N-terminally formylated proteins in eukaryotic cytosol

In bacteria, the formyl group of Nt-fMet is cotranslationally removed from most (though not all) nascent proteins by the ribosome-associated peptide-deformylase (PDF) (2, 3, 5). Some fungal and animal genomes, such as those of S. cerevisiae and the nematode Caenorhabditis elegans, do not encode proteins that are sequelogous [similar in sequence (32)] to PDFs (6). By contrast, the FMTs, which produce fMet-tRNAi from Met-tRNAi are encoded by all examined eukaryotic genomes, in addition to being universal among bacteria. Mitochondrial FMTs, specified by nuclear DNA, are imported from the cytosol to the inner matrix of mitochondria. Consequently, eight proteins that are encoded by the S. cerevisiae mitochondrial DNA, are pretranslationally Nt-formylated at the start of their synthesis in the matrix and retain the formyl group of their Nt-fMet, in agreement with the (inferred) absence of PDF in yeast (6).

Nt-acetylation of eukaryotic proteins creates Ac/N-degrons (fig. S1F) (913). The chemical similarity of the formyl and acetyl groups and their identical locations in, respectively, Nt-formylated and Nt-acetylated proteins led us to suggest (9), and later to show (7), that the fMet residues at the N termini of nascent bacterial proteins can act as bacterial N-degrons, termed fMet/N-degrons (fig. S1C).

Given this function of Nt-fMet in bacteria (7), and also because a eukaryotic FMT enzyme, before its import into mitochondria, is transiently cytosolic, we began this study by expressing Escherichia coli FMT (EcFMT) in yeast. Such an expression was previously shown to convert up to 70% of yeast Met-tRNAi to fMet-tRNAi and to inhibit growth, suggesting that Nt-formylated proteins might be generated in the yeast cytosol (4). Our initial aim was to address this possibility directly and to determine the metabolic fate of Nt-formylated proteins if they could be produced outside mitochondria.

EcFMT or vector alone were expressed in yeast from the PGAL1 promoter. Wild-type EcFMT (but not its inactive EcFMTR43L mutant; R43L, Arg43→Leu) retarded yeast growth (fig. S2B). These assays involved stable-isotope labeling by amino acids in cell culture (SILAC), an enrichment for Nt-peptides, and capillary liquid chromatography–tandem mass spectrometry (cLC-MS/MS) (fig. S2A). We found that ~11% of nuclear DNA–encoded proteins that yielded Nt-peptides analyzable by cLC-MS/MS were Nt-formylated in yeast cells that expressed EcFMT. Forty-two Nt-formylated peptides were detected by cLC-MS/MS, out of 467 distinct Nt-peptides, which were derived from 357 detected proteins (fig. S2, A, C, and E, and table S1).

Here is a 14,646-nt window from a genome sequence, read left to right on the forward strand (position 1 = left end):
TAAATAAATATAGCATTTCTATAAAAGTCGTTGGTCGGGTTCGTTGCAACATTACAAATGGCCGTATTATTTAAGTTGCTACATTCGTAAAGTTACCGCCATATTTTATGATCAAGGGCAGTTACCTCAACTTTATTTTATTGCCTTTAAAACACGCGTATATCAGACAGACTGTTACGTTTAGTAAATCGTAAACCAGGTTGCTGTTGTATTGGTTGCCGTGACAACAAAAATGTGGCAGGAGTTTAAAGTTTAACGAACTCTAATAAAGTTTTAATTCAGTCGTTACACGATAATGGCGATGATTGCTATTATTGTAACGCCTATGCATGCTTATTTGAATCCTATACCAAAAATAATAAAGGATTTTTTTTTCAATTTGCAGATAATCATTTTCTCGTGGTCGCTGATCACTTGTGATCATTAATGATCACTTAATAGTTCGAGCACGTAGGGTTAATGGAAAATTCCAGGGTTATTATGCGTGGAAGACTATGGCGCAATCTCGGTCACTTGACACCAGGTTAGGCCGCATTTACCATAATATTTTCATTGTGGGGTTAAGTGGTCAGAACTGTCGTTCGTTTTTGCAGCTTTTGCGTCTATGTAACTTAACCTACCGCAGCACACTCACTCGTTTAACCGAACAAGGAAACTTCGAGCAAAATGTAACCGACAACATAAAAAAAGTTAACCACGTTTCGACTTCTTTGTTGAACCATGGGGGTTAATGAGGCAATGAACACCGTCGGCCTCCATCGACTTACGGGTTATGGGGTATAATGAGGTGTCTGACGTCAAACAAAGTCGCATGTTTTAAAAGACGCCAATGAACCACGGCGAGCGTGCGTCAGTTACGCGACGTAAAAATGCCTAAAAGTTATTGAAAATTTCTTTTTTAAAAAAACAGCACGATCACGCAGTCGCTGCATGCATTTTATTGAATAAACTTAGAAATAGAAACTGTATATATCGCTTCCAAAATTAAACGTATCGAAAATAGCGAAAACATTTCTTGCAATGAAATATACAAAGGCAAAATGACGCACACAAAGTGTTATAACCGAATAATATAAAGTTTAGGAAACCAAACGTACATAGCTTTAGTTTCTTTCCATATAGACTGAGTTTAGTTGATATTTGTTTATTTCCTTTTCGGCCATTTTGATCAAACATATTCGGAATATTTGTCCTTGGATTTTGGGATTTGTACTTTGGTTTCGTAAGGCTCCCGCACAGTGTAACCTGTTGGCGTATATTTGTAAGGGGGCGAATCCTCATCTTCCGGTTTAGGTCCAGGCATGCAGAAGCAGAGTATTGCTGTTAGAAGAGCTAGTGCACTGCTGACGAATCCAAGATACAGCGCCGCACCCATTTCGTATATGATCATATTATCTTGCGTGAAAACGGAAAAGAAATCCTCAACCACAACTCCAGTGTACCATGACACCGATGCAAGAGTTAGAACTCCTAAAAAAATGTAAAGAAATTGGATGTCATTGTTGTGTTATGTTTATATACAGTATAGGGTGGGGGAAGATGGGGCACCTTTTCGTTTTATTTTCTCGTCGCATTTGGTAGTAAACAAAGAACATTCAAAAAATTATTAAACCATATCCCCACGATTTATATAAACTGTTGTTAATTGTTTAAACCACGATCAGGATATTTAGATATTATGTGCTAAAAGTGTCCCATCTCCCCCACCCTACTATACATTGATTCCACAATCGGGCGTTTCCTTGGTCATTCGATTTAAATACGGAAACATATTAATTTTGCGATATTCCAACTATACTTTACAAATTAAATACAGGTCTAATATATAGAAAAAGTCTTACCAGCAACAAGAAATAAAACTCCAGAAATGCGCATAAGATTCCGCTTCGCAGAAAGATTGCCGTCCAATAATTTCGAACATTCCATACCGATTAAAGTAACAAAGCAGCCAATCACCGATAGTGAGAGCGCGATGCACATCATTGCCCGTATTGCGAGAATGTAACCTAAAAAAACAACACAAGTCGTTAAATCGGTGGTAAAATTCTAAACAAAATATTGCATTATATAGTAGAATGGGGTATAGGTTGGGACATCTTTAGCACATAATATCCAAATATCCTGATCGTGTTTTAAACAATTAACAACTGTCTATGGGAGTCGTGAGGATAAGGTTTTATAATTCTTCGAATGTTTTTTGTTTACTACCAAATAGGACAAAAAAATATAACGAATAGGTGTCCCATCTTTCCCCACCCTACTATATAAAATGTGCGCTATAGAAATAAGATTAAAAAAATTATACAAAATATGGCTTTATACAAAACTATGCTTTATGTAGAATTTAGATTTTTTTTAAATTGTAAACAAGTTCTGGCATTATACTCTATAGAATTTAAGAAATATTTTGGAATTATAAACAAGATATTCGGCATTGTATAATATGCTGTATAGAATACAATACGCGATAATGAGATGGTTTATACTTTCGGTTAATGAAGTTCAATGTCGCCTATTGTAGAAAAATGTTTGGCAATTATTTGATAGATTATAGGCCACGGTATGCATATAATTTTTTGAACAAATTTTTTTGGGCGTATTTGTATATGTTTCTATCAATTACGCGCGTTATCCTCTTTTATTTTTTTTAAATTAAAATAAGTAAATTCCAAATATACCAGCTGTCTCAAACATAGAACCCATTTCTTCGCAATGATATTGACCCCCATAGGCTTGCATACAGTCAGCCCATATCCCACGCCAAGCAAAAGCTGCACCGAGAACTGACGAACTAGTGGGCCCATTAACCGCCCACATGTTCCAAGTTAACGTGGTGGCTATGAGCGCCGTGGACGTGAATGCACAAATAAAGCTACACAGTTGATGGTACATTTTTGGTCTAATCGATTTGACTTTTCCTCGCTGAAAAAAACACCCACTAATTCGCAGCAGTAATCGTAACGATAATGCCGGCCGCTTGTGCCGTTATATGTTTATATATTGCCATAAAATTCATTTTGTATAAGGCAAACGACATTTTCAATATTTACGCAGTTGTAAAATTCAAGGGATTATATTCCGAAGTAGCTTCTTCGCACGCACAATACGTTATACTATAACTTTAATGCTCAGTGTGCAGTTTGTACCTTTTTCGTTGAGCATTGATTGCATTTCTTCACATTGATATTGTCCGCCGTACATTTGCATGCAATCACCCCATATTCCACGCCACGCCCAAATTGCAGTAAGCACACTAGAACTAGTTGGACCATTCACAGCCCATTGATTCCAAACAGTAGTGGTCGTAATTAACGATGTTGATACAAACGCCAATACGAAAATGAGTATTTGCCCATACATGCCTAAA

An unexpected result of these analyses was the outcome of controls: In yeast lacking EcFMT, ~3% of nuclear DNA–encoded nonmitochondrial proteins contained Nt-fMet (figs. S2, A, C, and D, and S3; and table S1). Thus, notably, proteins containing Nt-fMet were synthesized in the yeast cytosol under normal conditions as well. Additional and independent evidence for this conclusion is described below.

Nt-formylated proteins in wild-type (lacking EcFMT) yeast that were identified by cLC-MS/MS were Act1 (actin), Bos1 (a SNAP receptor), Bud27 (a bud site selector), Rps28a and Rps28b (ribosomal proteins), Leu2 (3-isopropyl malate dehydrogenase), Sup45 (a peptide chain release factor), Dyn2 (a dynein light chain), Uso1 (a vesicle transporter), and Vps52 (a vacuolar sorting–associated protein) (figs. S2D and S3). We also detected mitochondrial DNA–encoded Cox3, which is produced by mitochondrial ribosomes and thus would be expected to bear Nt-fMet, in contrast to nuclear DNA–encoded proteins (figs. S2D and S3G) (6).

A parsimonious explanation of these results is that Nt-formylation of nonmitochondrial proteins in wild-type (lacking EcFMT) yeast is caused by low but notable cytosolic levels of the nuclear DNA–encoded S. cerevisiae Fmt1 (ScFmt1) formyltransferase. In this interpretation, the translocation of ScFmt1 from the cytosol (in which ScFmt1 is produced) into the mitochondrial matrix (in which ScFmt1 normally resides) is not as efficient, even under unstressful conditions, as had previously been assumed. Consequently, enough ScFmt1 would be present in the cytosol to cause the formation of cytosolic fMet-tRNAi and the pretranslational Nt-formylation of cytosolic proteins (fig. S2D and tables S1 and S2). This explanation was found to be correct—the levels of an Nt-formylated Nt-fMet reporter became negligible in fmt1Δ yeast (Fig. 1, B and D; see below for details).

Fig. 1 Antibody specific for a set of N-terminally formylated reporters.

(A) MD-D2-eK-ha-GST and some of its amino acid sequences. (B) MD-D2-GST, same fusion as in (A) but lacking the eK-ha segment. (C) Same fusion as in (B) but including the Nt-Ub moiety. (D) fMD-D2-GST is produced in wild-type yeast. Lane 1, upper panel: MD-D2-GST was expressed in wild-type (FMT1) S. cerevisiae and was immunoprecipitated (IP) from yeast extracts with anti–MD-D2fM antibody (which selectively recognized Nt-formylated fMD-D2-GST), followed by SDS-PAGE and immunoblotting (IB) with anti-GST. Lane 2: Same as lane 1 but with fmt1Δ yeast. Lane 3: Same as lane 1 but with Ub-MD-D2-GST. Lane 4: Same as lane 3 but with fmt1Δ yeast. Lower panel, inputs: Immunoblotting with anti-GST. The red asterisk in (C) and (D) indicates a version of the MD-D2-GST fusion that was produced through deubiquitylation of Ub-MD-D2-GST. (E) Dot immunoblotting with anti–MD-D2fM antibody versus decreasing amounts of the unmodified MDIAIGTYQEKC peptide and either its Nt-formylated or its Nt-acetylated counterparts. (F) Purified unformylated MD-D2-GST (lane 1) and Nt-formylated fMD-D2-GST (lane 2) were subjected to SDS-PAGE and immunoblotting with either anti–MD-D2fM (upper panel) or anti-GST (lower panel). (G) Pretranslational Nt-formylation of MD-D2-GST. The upper three panels show immunoblots, using anti–MD-D2fM, of SDS-PAGE-fractionated extracts from S. cerevisiae that expressed (or did not express) specific proteins indicated above the panels (see the main text). Immunoblots a, b, and c with anti–MD-D2fM were performed in the absence or presence of the indicated peptides. Immunoblot d is the same as immunoblot a but with anti-GST.